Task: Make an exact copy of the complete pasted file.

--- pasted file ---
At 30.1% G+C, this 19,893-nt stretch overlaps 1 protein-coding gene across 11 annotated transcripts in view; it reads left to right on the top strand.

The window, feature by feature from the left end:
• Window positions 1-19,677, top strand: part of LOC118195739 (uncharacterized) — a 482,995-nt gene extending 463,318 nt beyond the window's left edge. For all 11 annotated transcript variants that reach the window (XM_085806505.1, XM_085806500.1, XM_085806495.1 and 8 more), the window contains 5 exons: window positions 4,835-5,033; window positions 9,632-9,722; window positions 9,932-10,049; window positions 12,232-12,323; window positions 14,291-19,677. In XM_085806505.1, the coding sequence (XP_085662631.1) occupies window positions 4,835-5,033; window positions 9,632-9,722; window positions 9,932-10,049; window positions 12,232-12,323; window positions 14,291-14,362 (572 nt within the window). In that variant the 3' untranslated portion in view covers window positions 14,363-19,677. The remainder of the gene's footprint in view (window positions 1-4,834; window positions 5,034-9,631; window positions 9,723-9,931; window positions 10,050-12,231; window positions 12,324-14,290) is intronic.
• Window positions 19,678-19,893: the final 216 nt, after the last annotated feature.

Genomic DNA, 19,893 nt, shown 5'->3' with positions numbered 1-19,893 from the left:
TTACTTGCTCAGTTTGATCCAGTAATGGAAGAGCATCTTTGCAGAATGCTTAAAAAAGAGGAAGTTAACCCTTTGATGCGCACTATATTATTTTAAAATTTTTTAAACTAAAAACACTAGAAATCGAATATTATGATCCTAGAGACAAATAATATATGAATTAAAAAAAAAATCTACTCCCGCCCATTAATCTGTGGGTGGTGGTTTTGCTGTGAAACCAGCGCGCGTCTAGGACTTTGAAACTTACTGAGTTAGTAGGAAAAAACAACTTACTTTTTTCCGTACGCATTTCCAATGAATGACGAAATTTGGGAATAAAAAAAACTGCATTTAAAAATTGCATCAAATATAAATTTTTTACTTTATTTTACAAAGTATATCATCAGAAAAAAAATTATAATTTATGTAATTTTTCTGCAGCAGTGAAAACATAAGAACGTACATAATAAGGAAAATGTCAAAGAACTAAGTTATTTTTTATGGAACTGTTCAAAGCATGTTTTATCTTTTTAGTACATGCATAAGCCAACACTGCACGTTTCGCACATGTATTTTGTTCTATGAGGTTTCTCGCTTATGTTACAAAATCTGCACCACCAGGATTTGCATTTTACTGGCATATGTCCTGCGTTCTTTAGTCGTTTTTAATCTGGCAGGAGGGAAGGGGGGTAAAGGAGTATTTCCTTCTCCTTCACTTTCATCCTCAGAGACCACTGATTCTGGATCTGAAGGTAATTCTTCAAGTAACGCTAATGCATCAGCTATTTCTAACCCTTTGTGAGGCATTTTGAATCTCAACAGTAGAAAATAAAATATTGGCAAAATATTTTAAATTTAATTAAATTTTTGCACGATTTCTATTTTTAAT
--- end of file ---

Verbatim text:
At 30.1% G+C, this 19,893-nt stretch overlaps 1 protein-coding gene across 11 annotated transcripts in view; it reads left to right on the top strand.

The window, feature by feature from the left end:
• Window positions 1-19,677, top strand: part of LOC118195739 (uncharacterized) — a 482,995-nt gene extending 463,318 nt beyond the window's left edge. For all 11 annotated transcript variants that reach the window (XM_085806505.1, XM_085806500.1, XM_085806495.1 and 8 more), the window contains 5 exons: window positions 4,835-5,033; window positions 9,632-9,722; window positions 9,932-10,049; window positions 12,232-12,323; window positions 14,291-19,677. In XM_085806505.1, the coding sequence (XP_085662631.1) occupies window positions 4,835-5,033; window positions 9,632-9,722; window positions 9,932-10,049; window positions 12,232-12,323; window positions 14,291-14,362 (572 nt within the window). In that variant the 3' untranslated portion in view covers window positions 14,363-19,677. The remainder of the gene's footprint in view (window positions 1-4,834; window positions 5,034-9,631; window positions 9,723-9,931; window positions 10,050-12,231; window positions 12,324-14,290) is intronic.
• Window positions 19,678-19,893: the final 216 nt, after the last annotated feature.

Genomic DNA, 19,893 nt, shown 5'->3' with positions numbered 1-19,893 from the left:
TTACTTGCTCAGTTTGATCCAGTAATGGAAGAGCATCTTTGCAGAATGCTTAAAAAAGAGGAAGTTAACCCTTTGATGCGCACTATATTATTTTAAAATTTTTTAAACTAAAAACACTAGAAATCGAATATTATGATCCTAGAGACAAATAATATATGAATTAAAAAAAAAATCTACTCCCGCCCATTAATCTGTGGGTGGTGGTTTTGCTGTGAAACCAGCGCGCGTCTAGGACTTTGAAACTTACTGAGTTAGTAGGAAAAAACAACTTACTTTTTTCCGTACGCATTTCCAATGAATGACGAAATTTGGGAATAAAAAAAACTGCATTTAAAAATTGCATCAAATATAAATTTTTTACTTTATTTTACAAAGTATATCATCAGAAAAAAAATTATAATTTATGTAATTTTTCTGCAGCAGTGAAAACATAAGAACGTACATAATAAGGAAAATGTCAAAGAACTAAGTTATTTTTTATGGAACTGTTCAAAGCATGTTTTATCTTTTTAGTACATGCATAAGCCAACACTGCACGTTTCGCACATGTATTTTGTTCTATGAGGTTTCTCGCTTATGTTACAAAATCTGCACCACCAGGATTTGCATTTTACTGGCATATGTCCTGCGTTCTTTAGTCGTTTTTAATCTGGCAGGAGGGAAGGGGGGTAAAGGAGTATTTCCTTCTCCTTCACTTTCATCCTCAGAGACCACTGATTCTGGATCTGAAGGTAATTCTTCAAGTAACGCTAATGCATCAGCTATTTCTAACCCTTTGTGAGGCATTTTGAATCTCAACAGTAGAAAATAAAATATTGGCAAAATATTTTAAATTTAATTAAATTTTTGCACGATTTCTATTTTTAAT